As soon as the revolutionary positions, although insufficient, accumulated in the IV Congress, were torn apart and crushed, serving as a point of support for the right wing to attack any truly revolutionary conception, and drag the party back into the swamp of opportunism. With the results of the XX Congress of the CPSU (1956), all the opportunism already rooted in the party gained cover and theoretical foundations. As Manuel Lisboa (4) would later say: “The decisions of the 20th Congress of the CPSU only gave legal and moral cover to reformism in the party”. With the famous Declaration of March 1958, the revisionist group of Prestes prepared the ground on which the V Congress, in 1960, consolidated Khrushchev’s theses on reformism and modern revisionism in the party. This statement deserved the harshest and most biting criticisms of Maurício Grabois5, who in the document “Two conceptions, two political orientations” unmasked its content of class collaboration for the capitulation of the Brazilian proletariat to the bourgeoisie and the reactionary Brazilian state. This fight cost Grabois his banishment from the central committee of the party.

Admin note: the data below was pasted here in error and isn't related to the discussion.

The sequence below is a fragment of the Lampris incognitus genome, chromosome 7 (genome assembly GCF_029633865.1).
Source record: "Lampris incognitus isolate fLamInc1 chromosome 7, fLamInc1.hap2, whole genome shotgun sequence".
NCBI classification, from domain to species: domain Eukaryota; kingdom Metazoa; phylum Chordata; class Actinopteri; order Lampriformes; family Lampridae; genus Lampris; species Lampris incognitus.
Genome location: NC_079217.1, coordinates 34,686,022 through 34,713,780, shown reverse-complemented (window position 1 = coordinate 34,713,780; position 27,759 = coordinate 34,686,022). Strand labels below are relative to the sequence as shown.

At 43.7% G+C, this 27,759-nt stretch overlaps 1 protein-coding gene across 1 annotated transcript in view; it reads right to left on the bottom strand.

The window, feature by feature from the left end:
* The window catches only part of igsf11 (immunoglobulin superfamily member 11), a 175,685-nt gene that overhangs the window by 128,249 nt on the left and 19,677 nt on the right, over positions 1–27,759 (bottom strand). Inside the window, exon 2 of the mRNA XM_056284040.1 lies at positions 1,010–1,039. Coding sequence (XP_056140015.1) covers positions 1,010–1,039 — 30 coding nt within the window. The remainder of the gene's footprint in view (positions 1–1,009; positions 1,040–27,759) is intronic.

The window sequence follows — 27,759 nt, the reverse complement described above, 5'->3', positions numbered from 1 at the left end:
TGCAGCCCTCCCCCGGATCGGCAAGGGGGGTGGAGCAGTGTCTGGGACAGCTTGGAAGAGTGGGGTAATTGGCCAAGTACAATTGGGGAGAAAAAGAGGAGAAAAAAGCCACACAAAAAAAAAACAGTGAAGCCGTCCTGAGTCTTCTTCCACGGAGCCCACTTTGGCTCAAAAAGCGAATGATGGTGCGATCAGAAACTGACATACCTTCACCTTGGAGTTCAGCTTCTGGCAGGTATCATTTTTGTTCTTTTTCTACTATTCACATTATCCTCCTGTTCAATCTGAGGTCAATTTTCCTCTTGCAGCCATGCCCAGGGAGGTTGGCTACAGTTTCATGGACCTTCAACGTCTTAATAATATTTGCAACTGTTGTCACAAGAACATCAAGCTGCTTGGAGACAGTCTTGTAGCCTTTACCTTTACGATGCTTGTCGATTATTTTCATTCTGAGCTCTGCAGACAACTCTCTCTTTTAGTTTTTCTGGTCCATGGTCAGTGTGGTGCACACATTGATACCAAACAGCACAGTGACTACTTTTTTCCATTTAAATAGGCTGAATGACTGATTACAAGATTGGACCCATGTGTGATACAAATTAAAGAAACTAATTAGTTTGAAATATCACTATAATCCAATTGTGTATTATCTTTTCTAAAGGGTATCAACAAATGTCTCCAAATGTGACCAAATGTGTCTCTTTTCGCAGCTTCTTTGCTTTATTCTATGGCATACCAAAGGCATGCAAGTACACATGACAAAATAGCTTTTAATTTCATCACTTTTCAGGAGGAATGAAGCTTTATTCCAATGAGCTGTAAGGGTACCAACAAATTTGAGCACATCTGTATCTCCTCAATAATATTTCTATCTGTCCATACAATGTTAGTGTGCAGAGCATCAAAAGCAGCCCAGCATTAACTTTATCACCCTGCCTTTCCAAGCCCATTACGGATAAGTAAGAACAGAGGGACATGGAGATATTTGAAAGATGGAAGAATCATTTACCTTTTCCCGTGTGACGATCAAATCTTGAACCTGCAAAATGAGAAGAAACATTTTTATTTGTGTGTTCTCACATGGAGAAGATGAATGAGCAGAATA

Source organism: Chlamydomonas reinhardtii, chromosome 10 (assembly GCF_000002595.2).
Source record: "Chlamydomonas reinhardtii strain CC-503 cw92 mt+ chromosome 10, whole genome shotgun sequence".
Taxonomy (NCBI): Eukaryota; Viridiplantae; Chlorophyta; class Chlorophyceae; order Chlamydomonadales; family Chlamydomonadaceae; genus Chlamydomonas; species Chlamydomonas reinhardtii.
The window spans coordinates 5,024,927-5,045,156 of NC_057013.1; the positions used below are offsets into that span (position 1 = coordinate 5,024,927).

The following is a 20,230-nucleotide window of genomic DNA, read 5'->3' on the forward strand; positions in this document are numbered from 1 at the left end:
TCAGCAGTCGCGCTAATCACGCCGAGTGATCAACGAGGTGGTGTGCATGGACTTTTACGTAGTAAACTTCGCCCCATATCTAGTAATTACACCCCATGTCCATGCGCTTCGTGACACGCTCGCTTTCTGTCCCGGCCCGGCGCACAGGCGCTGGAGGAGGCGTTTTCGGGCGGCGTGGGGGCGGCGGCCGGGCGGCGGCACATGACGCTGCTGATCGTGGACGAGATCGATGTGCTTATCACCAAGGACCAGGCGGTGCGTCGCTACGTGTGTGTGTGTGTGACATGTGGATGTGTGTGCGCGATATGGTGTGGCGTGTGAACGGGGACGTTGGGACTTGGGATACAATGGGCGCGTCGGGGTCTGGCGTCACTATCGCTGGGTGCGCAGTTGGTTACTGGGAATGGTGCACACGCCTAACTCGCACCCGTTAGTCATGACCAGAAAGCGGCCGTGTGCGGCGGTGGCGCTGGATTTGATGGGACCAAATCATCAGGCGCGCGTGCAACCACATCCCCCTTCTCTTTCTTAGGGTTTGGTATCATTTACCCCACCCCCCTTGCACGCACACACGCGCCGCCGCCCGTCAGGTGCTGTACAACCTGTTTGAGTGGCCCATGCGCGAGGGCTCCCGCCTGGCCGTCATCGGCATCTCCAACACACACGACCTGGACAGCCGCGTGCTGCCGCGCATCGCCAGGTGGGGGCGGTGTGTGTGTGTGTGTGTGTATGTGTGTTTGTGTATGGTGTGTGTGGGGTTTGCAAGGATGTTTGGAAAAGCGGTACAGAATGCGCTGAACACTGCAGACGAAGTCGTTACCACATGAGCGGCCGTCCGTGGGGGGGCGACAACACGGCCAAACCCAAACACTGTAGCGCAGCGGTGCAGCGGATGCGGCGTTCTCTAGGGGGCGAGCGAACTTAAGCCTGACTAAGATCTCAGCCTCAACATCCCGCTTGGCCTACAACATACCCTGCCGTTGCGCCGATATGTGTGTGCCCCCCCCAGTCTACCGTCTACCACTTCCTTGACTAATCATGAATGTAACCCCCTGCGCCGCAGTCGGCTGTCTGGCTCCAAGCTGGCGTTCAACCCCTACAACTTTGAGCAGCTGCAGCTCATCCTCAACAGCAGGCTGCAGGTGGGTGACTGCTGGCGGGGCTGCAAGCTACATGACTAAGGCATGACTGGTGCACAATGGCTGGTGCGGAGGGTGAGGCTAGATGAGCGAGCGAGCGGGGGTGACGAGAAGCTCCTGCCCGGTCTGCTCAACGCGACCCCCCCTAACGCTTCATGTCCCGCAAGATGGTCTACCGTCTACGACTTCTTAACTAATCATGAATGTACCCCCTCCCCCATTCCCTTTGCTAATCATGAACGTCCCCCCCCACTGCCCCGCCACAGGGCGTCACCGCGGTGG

1. The founding Congress took place in Niterói, with the participation of nine delegates representing nuclei of communists from different parts of the country. The delegates were: Astrojildo Pereira – journalist, Hermogênio da Silva Fernandes – electrician and railroad worker, Manoel Cendón – tailor, Joaquim Barbosa – tailor, Lui Peres – broom maker, José Elias da Silva – civil servant, Abílio de Nequete – hairdresser, Cristiano Cordeiro – civil servant and João da Costa Pimenta – typographer.